Plans Buying Investing In Giant Companies
The Board Chairman of the Ghana Cocoa Board (COCOBOD), Hackman Owusu Agyeman, has revealed government was discussing ways to buy shares in big companies, which use cocoa as raw material to produce different finished products.
According to him, it will be beneficial to engage in such business with giant companies such as, Cadbury, Nestle, Mars, so as to rake in profits for the sector, especially farmers.
“….we have discussed the possibility, we produce the cocoa but we have no say in what MARS does, what Cadbury does, what nestle does, none of them, we are no where there and that is where the big money is. So maybe we take on what the minister is saying and begin in fact we have began talking about it, why not acquire some shares in some of these companies so that, we can share the benefit of the cocoa industry to our producers here”, he revealed.
The Board Chairman, was responding to a suggestion by the Minister of Food and Agriculture, Dr. Akoto Owusu Afriyie, on how cocoa producing countries, can spearhead that agenda, during a joint technical cooperation committee on cocoa, involving Ghana and it neighbour, Cote d’ Ivoire.
The two-day meeting in Accra, was to harness resources and adopt strategies towards a sustainable cocoa economy.
The meeting, second of its kind this year, is a directive by the two leaders, Nana Akufo-Addo and Alassane Ouattara, to mutually work together to address the many challenges in the cocoa sector, which are common to both countries.
Mr. Owusu-Agyeman, said the solidarity between the two countries was encouraging, adding it was exciting to see the desire of countries on the continent, to work closely together for mutual benefits.
He said, it was some of this lack of cooperation and coordination that was lost in the past that led to Ghana losing US$1billion in revenue.
“In the last six months or so, we have lost about 30 percent of the price of cocoa on the world terminal market in London, sometimes in New York. For Ghana, we have lost $1billion in revenue”, he said.
He underscored the need for cocoa producing nations like Ghana, to consume cocoa in large quantities to aid in production.
“I think that we as a people should begin to consume what we produce and then all the other producing countries as well as simultaneously have frontal attack on cocoa consumption globally”, the chairman said.
The two day meeting, looked for strategies for mitigating the harsh effects of declining prices for cocoa farmers, building of resilient and robust coca sectors capable of rendering appreciable and sustainable benefits to farmers and the economies of both Ghana and Cote d’ Ivoire.
Ghana and Cote d’Ivoire, produce about 2.35million tones of cocoa, which is about 60 percent of world’s production.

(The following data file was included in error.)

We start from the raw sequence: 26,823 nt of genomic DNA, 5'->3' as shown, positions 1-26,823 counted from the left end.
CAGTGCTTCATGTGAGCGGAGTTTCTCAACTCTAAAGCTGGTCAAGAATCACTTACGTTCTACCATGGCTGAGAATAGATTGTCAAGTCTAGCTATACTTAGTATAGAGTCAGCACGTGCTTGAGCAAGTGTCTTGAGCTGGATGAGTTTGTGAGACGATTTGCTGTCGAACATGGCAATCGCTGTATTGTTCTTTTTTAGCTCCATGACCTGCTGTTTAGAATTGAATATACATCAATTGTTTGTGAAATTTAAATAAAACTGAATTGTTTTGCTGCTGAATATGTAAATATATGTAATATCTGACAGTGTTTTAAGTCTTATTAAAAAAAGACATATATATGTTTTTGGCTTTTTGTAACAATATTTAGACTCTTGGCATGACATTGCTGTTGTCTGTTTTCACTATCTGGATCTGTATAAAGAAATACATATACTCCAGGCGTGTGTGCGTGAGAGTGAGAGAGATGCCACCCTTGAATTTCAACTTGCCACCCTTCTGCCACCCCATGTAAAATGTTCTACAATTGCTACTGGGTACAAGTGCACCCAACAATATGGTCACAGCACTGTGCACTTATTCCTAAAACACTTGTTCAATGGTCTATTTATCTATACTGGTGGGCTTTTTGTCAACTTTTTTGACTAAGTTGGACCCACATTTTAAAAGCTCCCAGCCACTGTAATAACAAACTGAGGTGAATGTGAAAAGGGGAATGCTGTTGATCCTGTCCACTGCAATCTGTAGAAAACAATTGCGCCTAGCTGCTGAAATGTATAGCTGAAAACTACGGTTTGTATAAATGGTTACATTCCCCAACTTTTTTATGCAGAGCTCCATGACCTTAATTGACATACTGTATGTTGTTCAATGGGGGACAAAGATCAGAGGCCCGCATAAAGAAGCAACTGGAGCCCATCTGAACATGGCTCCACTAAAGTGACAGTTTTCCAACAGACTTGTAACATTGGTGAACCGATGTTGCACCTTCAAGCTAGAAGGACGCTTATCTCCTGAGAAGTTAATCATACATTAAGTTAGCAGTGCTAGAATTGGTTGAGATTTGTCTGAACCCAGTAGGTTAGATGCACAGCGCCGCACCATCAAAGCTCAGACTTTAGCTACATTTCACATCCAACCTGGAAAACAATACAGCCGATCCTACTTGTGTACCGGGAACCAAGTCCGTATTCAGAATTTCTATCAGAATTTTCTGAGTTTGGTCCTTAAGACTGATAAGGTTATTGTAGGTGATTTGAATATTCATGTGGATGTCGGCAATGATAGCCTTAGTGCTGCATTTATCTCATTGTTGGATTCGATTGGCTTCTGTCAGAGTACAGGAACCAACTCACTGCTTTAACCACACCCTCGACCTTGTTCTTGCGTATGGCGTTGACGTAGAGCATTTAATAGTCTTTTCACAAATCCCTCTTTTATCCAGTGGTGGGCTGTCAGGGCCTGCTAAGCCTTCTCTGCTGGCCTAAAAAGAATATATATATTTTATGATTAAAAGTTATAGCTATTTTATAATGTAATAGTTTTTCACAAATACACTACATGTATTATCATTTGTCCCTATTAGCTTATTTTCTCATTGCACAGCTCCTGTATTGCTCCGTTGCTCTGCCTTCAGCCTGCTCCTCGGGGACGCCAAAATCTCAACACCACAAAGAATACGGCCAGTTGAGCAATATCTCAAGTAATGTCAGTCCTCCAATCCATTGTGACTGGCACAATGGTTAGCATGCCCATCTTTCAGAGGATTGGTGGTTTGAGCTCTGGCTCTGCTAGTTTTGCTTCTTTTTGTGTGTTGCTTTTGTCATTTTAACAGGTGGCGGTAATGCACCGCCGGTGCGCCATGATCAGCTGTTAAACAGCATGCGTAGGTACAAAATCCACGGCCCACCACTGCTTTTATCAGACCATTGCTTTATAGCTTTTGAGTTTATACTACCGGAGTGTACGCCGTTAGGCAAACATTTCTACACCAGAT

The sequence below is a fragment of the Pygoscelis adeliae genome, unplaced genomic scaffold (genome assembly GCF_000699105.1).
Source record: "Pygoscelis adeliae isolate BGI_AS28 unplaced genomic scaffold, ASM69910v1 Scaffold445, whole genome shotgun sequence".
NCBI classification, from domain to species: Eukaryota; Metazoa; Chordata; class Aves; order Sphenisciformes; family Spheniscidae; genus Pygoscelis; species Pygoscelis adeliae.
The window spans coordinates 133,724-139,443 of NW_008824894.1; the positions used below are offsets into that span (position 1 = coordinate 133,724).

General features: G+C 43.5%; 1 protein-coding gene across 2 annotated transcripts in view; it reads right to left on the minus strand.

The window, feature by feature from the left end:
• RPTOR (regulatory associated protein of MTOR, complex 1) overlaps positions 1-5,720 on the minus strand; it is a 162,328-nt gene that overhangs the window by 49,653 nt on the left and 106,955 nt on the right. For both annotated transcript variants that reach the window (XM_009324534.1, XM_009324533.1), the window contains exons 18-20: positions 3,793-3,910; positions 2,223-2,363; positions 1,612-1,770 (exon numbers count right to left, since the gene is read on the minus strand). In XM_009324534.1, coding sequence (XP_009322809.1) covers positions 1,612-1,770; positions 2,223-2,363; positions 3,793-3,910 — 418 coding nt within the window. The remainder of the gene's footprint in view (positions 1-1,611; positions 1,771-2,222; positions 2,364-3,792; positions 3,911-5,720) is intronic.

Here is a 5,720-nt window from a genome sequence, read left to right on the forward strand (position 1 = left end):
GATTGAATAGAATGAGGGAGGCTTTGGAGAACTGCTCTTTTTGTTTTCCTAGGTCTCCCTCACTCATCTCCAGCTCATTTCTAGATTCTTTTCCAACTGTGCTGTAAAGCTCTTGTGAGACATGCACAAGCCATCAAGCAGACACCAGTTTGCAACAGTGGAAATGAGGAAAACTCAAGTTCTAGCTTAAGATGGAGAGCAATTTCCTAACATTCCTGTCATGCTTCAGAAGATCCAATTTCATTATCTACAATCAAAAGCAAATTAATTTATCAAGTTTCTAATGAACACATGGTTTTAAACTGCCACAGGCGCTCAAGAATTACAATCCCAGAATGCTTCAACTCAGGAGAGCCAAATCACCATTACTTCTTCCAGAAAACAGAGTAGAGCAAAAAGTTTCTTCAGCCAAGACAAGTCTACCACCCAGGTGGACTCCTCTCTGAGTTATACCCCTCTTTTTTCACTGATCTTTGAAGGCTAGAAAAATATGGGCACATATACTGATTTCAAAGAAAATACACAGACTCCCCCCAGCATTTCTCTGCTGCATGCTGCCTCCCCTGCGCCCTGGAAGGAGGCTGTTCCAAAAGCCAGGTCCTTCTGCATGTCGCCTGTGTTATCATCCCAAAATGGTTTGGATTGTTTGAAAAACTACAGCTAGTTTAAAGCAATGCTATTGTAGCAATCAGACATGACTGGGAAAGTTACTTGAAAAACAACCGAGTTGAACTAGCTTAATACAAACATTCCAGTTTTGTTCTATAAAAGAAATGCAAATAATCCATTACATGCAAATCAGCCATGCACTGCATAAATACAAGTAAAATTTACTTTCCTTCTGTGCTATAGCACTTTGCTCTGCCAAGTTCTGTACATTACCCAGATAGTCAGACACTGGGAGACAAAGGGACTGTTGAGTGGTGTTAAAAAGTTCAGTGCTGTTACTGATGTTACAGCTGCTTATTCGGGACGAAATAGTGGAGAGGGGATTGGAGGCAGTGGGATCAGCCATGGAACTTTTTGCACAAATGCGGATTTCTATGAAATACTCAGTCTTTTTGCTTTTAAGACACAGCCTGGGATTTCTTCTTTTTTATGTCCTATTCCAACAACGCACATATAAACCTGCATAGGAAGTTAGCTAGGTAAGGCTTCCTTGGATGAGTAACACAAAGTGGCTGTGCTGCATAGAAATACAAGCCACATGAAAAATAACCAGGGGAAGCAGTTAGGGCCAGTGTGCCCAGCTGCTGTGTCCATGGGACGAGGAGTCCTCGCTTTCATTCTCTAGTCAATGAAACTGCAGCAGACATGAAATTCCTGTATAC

Unfortunately, these countries have little or no say in the international market and so when there is fall in prices or associated challenges, they are unable to do much because they have no authority.
The technical committee which comes at a time when there is extreme low cocoa prices on the world market, is a mutual platform for the two counties to work together to tackle the common challenges of the sector. It is pooling the best human and material resources from the two countries.
Chief Executive of COCOBOD, said the two presidents having observed the constraints and challenges hindering global cocoa economy, covering areas such as persistent price volatility, smuggling of inputs and cocoa beans, low consumption of cocoa in countries where it is grown, asked that COCOBOD and Cote d’Ivoire’s Conseil du Cafe’-Cacao of Cote d’ Ivoire find permanent solutions to these phenomena.
Mr. Joseph Boahen Aidoo, was confident that the joint technical cooperation committee meeting will “lay a strong foundation for the attainment of a harmonized system underpinned by the spirit of fraternal relationship leading to the exchange of experiences, expertise and lessons along the cocoa value chain”.
He added that the focus of the meeting, is to foster cooperation on cocoa production, mechanisms to manage huge drops in prices and other topics which have far-reaching consequences on the livelihoods of cocoa farmers.
While, encouraging the three technical committees to use the close resemblance of the socio-cultural and environmental backgrounds of the counties and come up with the best strategies, proposing key issues such as research, provision of planting materials, extension, pest and disease control, quality assurance, marketing structures, trading systems and local consumption.
The Minister for Food and Agriculture, said the experts assembled, were capable enough to provide adequate reasons for the inability of Alliance for Cocoa Producing Countries (COPAL) to achieve it noble objectives.
According to Dr. Akoto Afriyie, cocoa production in the two countries, has almost reached its frontier land areas and so necessarily, there must be intensification of it production.
He suggested expansion of the downstream sector and increasing consumption of cocoa domestically to ensure market equilibrium to achieve remunerative producer price.
“Increasing domestic consumption will spur increased cocoa processing locally, not forgetting the use of the by-products. This presents an opportunity to industrialize and diversify the economies of our commodity-dependent economies, create job opportunities, alleviate poverty and generate revenues for social and economic development”.